An Overview of Excel 2010's Database Functions

You can use Excel 2010's database functions to calculate statistics, such as the total, average, maximum, minimum, and count in a particular database field when the criteria that you specify are met. For example, you could use the DSUM function in an Employee database to compute the sum of all the salaries for employees who were hired after January 1, 2000, or you could use the DCOUNT function to compute the number of records in the database for the Human Resources department.

The database functions all take the same three arguments as illustrated by the DAVERAGE function:

=DAVERAGE(database,field,criteria)

The arguments for the database functions require the following information:

  • Database specifies the range containing the database. It must include the field names in the top row.

  • Field is the argument that specifies the field whose values are to be calculated by the database function (averaged in the case of the DAVERAGE function). You can specify this argument by enclosing the name of the field in double quotes (as in "Salary" or "Date Hired"), or you can do this by entering the number of the column in the database (counting from left to right with the first field counted as 1).

  • Criteria is the argument that specifies the address of the range that contains the criteria that you're using to determine which values are calculated. This range must include at least one field name that indicates the field whose values are to be evaluated and one cell with the values or expression to be used in the evaluation.

The following table lists the database functions available in Excel along with an explanation of what each one calculates.

The Database Functions in Excel 2010
Database Function What It Calculates
DAVERAGE Averages all the values in a field of the database that match the criteria you specify.
DCOUNT Counts the number of cells with numeric entries in a field of the database that match the criteria you specify.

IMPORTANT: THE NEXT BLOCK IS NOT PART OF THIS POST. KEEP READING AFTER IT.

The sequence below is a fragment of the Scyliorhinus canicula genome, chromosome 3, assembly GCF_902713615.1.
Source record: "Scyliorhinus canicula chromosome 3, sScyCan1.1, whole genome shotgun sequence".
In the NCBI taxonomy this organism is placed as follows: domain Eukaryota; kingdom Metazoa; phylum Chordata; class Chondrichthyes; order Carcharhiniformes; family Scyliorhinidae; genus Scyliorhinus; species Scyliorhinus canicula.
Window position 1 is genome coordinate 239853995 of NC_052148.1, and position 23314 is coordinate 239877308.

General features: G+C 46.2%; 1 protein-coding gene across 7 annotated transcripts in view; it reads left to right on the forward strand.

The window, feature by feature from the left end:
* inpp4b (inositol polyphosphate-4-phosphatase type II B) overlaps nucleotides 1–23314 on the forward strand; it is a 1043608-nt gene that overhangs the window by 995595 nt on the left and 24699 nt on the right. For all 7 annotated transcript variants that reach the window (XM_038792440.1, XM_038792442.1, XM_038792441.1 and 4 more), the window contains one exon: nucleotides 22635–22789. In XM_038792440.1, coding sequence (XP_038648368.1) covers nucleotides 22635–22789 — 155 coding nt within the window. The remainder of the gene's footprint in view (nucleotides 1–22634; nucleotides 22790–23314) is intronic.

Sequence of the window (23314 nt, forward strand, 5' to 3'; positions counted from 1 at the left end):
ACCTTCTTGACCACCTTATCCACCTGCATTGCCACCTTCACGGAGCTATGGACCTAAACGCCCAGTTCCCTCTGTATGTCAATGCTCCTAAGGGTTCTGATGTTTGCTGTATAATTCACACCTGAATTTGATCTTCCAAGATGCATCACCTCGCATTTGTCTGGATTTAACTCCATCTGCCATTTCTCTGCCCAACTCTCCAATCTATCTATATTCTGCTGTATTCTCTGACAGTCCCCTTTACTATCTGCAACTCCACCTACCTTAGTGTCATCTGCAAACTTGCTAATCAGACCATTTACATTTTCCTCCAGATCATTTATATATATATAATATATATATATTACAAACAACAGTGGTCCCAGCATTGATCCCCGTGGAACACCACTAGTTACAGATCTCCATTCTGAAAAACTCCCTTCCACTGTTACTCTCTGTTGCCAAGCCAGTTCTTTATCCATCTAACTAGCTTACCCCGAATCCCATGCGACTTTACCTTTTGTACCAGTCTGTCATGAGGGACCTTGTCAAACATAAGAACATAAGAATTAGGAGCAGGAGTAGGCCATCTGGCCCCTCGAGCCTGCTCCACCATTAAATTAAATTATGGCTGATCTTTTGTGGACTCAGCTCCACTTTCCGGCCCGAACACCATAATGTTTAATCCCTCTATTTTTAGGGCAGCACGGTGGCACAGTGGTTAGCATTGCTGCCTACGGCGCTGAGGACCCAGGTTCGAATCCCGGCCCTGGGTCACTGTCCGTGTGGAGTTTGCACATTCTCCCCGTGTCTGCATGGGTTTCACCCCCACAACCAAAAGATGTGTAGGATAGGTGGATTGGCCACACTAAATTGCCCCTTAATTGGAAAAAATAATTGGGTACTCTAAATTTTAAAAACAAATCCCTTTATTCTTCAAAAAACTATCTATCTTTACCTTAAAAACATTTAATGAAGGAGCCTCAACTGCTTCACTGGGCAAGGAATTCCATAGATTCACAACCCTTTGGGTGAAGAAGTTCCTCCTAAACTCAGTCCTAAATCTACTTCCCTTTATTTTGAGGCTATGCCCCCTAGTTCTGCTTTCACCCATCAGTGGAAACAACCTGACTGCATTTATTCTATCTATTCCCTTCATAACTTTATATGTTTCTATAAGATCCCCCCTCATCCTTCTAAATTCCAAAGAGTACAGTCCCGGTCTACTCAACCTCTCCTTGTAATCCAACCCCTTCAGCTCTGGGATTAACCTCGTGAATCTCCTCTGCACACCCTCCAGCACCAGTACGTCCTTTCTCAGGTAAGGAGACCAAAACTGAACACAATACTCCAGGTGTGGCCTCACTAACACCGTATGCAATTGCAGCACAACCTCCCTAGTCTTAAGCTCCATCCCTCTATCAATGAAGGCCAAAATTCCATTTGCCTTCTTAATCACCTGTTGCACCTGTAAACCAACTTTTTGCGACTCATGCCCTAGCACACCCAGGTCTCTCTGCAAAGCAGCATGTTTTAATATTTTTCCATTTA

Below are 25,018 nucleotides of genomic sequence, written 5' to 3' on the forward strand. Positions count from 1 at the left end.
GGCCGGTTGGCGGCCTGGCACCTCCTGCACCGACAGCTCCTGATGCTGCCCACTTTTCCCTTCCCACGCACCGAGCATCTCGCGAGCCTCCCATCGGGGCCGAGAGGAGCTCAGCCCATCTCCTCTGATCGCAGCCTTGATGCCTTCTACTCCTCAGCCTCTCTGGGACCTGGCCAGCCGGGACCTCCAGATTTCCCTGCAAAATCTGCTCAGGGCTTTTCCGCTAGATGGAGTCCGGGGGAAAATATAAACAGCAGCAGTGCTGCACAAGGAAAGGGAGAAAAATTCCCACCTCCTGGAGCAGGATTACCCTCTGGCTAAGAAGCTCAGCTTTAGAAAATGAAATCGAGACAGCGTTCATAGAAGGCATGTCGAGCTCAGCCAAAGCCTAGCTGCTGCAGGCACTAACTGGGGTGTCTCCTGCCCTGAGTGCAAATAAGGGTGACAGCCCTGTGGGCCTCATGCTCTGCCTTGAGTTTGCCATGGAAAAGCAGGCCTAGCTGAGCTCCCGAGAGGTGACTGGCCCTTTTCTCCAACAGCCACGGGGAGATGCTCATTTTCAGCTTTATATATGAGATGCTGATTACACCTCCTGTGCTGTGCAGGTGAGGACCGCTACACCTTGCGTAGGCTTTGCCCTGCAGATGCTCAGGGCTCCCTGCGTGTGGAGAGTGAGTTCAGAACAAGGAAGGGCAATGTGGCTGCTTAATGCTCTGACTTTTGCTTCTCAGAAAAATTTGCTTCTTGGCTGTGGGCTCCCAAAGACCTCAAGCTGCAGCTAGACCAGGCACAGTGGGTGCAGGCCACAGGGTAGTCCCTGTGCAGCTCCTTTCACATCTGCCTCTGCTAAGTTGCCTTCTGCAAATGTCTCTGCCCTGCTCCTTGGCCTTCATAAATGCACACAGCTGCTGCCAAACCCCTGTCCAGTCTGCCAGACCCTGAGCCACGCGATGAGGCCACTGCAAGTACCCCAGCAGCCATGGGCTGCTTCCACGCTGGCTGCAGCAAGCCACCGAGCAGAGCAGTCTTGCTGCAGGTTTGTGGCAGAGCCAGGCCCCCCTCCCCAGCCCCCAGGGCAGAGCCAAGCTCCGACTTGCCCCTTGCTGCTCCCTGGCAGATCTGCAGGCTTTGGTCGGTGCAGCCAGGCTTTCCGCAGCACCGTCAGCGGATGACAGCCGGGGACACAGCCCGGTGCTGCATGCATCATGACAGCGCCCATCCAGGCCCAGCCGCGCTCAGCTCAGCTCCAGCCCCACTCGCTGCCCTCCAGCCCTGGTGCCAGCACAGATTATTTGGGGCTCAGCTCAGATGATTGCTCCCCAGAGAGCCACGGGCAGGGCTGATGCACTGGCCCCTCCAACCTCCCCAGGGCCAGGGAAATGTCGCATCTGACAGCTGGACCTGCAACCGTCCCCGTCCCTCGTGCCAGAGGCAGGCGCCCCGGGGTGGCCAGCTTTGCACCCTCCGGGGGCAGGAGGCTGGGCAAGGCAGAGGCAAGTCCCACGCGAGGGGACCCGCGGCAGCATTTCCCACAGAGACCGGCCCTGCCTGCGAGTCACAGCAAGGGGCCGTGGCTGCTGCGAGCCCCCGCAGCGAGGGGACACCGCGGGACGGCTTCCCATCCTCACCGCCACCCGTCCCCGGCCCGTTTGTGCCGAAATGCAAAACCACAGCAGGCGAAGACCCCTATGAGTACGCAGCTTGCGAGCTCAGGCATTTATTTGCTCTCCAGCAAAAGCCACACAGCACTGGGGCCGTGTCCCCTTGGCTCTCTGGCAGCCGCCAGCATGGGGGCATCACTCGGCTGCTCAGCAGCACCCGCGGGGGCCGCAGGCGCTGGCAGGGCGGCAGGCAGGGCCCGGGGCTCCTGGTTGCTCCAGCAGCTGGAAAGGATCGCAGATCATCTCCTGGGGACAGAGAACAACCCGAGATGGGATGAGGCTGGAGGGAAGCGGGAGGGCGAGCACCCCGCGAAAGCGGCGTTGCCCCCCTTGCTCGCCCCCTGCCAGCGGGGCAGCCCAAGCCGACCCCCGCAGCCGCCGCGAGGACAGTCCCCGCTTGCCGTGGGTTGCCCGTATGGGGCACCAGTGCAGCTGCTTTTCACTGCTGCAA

DCOUNTA Counts the number of nonblank cells in a field of the database that match the criteria you specify.
DGET Extracts a single value from a record in the database that matches the criteria you specify. If no record matches, the function returns the #VALUE! error value. If multiple records match, the function returns the #NUM! error value.
DMAX Returns the highest value in a field of the database that matches the criteria you specify.
DMIN Returns the lowest value in a field of the database that matches the criteria you specify.
DPRODUCT Multiplies all the values in a field of the database that match the criteria you specify.
DSTDEV Estimates the standard deviation based on the sample of values in a field of the database that match the criteria you specify.
DSTDEVP Calculates the standard deviation based on the population of values in a field of the database that match the criteria you specify.
DSUM Sums all the values in a field of the database that match the criteria you specify.
DVAR Estimates the variance based on the sample of values in a field of the database that match the criteria you specify.
DVARP Calculates the variance based on the population of values in a field of the database that match the criteria you specify.

The Database functions are too rarely used to rate their own command button on the Ribbon's Formulas tab. As a result, to use them in a worksheet, you must click the Function Wizard (fx) button on the Formula bar, click Database in the Select a Category drop-down list box, and then click the function to use — or you can type the Database function directly into the cell.

The example shown in the figure below illustrates the use of the database function DSUM. Cell C2 in the worksheet shown in this figure contains the following formula:

Using DSUM to total the salaries over $55,000 in an Employee database.
Using DSUM to total the salaries over $55,000 in an Employee database.
=DSUM(A3:J35,"Salary",F1:F2)

This DSUM function computes the total of all the salaries in the database that are above $55,000. This total is $468,500, as shown in cell C2, which contains the formula.

The database argument is the range A3:J35, which contains the entire database, including the top row of field names. The field argument is "Salary" because this is the name of the field that contains the values to total. Finally, the range F1:F2 is the criteria argument because these two cells contain the criteria range that designate that only the values exceeding $55,000 in the Salary field are to be summed.

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